The number of Coloradans on unemployment spiked last week as thousands who were eligible for federal pandemic benefits were invited back into the system, according to data from the state Department of Labor and Employment on Thursday.
At least 75,415 people on some form of pandemic benefits were able to reopen their claims for the first time since late December and get paid retroactively for up to five weeks. Each eligible week included a bonus of $300 made possible by the Continued Assistance Act passed by federal lawmakers on Dec. 27.
But there was also a rise in new regular state claims by workers whose employers pay for unemployment insurance. Those initial claims jumped 27.6% to 14,018 for the week ended Feb. 6, compared with 10,989 the week before.
While state restrictions have eased and coronavirus vaccinations have become more available, there’s no clear economic factor causing the rise in new claims, said Ryan Gedney, a senior economist at the Department of Labor. He said numbers and trends have been distorted by fraudulent claims filed after Dec. 26.
“Long answer short, it could be economic or it could just be that (after) we revise the data at some point, it may not show a trend,” Gedney said. “But really, in January and beginning of February, we’ve seen a steady decline. It’s been in that 14,000 to 10,000 range. Unfortunately we just can’t read too much into the week-to-week changes, but it’s just something we have to kind of deal with because of how fraud distorts economic interpretation.”
Gedney estimated that 30,295 people reopened their Pandemic Unemployment Assistance (PUA) accounts last week and thus were counted as an initial claim. PUA is open to gig workers, contractors and the self-employed. Another 39,657 people on Pandemic Emergency Unemployment Compensation (PEUC) were also able to reopen their claims because they still had benefits left from the CARES Act.
Colorado started paying federal benefits to thousands of unemployed Colordans, including $145.7 million in Federal Pandemic Unemployment Compensation, or the $300 weekly payments. Another $69.8 million was paid to those who still had eligible weeks of pandemic employment because they were part of the Phase 1 of the federal benefit rollout.
The number of people who continue to collect unemployment has dropped since December, but there should be another spike in a few weeks, when a second group of people eligible for federal pandemic benefits can reopen their claims. This Phase 2 of the federal benefits is expected to start Feb. 22.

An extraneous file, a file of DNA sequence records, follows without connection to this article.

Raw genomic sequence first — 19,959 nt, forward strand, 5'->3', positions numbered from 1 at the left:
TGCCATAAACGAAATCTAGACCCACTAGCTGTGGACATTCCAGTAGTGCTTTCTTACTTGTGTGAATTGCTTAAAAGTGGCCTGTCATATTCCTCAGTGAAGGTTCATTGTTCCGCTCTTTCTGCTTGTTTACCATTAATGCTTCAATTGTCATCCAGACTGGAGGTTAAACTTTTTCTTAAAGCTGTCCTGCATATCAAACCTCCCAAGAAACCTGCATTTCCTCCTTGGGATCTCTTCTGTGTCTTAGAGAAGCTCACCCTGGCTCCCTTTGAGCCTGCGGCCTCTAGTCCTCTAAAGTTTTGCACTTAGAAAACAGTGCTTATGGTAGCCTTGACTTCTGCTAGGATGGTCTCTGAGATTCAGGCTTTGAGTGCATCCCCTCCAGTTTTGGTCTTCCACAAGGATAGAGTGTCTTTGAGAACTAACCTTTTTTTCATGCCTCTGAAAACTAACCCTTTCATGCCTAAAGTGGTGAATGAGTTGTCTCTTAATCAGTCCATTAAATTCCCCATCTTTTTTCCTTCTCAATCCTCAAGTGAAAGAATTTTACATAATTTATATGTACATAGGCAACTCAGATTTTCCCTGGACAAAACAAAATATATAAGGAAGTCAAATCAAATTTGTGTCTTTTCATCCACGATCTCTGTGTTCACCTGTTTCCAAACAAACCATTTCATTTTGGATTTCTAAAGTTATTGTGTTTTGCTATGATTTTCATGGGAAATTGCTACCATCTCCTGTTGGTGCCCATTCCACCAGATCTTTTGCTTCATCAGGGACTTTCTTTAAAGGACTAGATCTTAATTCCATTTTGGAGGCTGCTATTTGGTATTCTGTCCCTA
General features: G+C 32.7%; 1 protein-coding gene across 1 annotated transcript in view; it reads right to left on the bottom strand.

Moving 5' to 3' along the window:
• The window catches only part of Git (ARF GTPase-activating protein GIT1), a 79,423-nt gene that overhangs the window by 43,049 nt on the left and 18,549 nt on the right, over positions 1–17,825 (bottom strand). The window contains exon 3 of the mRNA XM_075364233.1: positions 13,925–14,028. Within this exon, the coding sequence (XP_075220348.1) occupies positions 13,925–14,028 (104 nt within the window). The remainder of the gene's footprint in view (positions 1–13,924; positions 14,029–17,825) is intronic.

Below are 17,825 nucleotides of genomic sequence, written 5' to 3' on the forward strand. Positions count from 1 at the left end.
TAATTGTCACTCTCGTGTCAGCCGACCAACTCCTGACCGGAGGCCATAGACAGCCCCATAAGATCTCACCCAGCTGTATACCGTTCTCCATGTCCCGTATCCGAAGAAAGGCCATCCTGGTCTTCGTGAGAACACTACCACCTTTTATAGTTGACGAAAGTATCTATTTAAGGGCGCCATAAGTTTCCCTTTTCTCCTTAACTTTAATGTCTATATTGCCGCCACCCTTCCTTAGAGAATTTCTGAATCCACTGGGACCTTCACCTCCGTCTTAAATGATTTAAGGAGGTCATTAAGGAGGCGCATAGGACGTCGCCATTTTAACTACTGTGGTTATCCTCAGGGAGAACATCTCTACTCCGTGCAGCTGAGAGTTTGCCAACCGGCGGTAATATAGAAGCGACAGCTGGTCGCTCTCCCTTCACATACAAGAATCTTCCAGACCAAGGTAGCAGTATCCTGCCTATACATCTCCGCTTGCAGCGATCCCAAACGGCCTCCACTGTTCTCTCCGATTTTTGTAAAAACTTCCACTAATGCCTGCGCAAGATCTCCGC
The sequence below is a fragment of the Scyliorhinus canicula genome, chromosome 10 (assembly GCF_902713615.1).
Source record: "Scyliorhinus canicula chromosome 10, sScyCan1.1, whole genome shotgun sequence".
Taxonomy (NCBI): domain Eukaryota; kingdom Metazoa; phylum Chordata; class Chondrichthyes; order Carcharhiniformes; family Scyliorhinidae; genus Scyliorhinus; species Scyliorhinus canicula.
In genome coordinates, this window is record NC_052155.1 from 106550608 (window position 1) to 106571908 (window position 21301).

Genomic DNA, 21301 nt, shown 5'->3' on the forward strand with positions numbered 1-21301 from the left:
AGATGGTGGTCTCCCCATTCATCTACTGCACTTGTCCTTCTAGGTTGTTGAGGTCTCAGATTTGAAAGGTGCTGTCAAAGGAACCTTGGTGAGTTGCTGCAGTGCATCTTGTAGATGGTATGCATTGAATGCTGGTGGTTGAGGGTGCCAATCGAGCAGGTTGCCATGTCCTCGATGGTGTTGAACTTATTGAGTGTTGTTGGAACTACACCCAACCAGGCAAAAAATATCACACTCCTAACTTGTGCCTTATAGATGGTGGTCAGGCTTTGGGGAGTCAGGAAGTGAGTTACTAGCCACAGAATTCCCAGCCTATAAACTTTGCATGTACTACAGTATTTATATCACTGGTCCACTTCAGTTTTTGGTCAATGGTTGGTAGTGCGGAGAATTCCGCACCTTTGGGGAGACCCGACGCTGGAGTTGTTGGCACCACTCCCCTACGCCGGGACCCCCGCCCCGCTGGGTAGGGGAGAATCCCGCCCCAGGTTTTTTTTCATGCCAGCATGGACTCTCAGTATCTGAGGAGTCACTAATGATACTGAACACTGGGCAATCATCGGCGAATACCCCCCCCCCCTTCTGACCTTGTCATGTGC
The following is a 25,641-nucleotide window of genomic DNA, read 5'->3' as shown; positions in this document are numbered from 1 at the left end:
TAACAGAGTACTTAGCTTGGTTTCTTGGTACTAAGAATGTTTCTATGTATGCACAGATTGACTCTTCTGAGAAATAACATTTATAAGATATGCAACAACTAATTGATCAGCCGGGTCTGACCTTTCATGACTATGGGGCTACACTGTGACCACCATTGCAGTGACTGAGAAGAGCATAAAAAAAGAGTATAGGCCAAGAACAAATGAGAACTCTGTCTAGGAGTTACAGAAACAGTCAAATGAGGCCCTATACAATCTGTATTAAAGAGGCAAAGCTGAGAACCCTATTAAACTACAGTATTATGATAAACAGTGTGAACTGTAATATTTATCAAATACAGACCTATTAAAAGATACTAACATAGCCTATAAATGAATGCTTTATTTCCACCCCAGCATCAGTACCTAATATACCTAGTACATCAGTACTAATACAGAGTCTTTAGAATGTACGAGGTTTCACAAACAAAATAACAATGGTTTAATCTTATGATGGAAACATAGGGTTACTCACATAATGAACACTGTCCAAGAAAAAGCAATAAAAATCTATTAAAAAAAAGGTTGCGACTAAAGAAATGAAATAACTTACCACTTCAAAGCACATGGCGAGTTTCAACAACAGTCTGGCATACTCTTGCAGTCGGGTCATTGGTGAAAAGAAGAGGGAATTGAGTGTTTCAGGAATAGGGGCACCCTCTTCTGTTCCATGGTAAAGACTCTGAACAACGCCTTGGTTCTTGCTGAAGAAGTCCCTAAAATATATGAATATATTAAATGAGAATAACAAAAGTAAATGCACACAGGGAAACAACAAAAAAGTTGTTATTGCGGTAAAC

People in this group have gone seven or more weeks without a payment because they exhausted their CARES Act aid last year. Many thought payments would restart as soon as the Continued Assistance Act passed, but there was a gap in payments because the state had to wait for guidance from the U.S. Department of Labor and reprogram its system to add 11 weeks more to both the PUA and PEUC programs.
About two dozen people in Phase 2 protested the delays on Monday in downtown Denver hoping to bring more attention to the plight of individuals and families who have gone weeks without a payment and are struggling to stay in their homes and pay bills.
“I’m hoping they will look at possibly sending out some kind of payments to get people through,” Cherie Ripley, a Colorado Springs resident, said during Monday’s event. “They announced the 22nd (for Phase 2), which really means the 28th and past the end of the month. That’s still not acceptable.”
Problems still being resolved
State labor officials said they’ve been working with the software vendor Deloitte for the past month to program in the $300 payments plus all new benefits enabled by the new relief plan.
But programmers are still trying to fix problems affecting those in the first phase of the federal benefits rollout, including one that has denied payments for the week after Christmas.
“We’re still working on the fix to correct payments being denied for the week of Dec. 27,” Jessica Hudgins Smith, the labor department’s press secretary, said in an email.
The labor department also has temporarily solved the problem of demands for repayment of overpayments that were forgiven last year showing back up this month. (Some PUA users were overpaid but later forgiven after the state deemed the PUA application confusing.)
Smith said the agency is waiting on a permanent fix. “This means it may show up again and be removed again during this process,” she said.
But those seeing an overpayment for the first time need to request a waiver (here is the waiver request form). If the waiver is rejected, the person can appeal. But, Smith said, if the overpayment is the result of fraud by the claimant, the overpayment cannot be waived (here’s information on how to appeal).
And the state is still working to allow people denied PUA benefits last week because they responded to an eligibility question in a way that disqualified them to recertify for the weeks they were denied.
“We are working on a fix to this, and it will be ready very soon,” Smith said. “These claimants will be sent instructions on next steps once the fix is ready. In the meantime, on Sunday (2/7) we adjusted the language on the eligibility screen in an effort to provide more clarity to claimants. When completing their weekly certification, PUA claimants should read each question carefully before submitting.”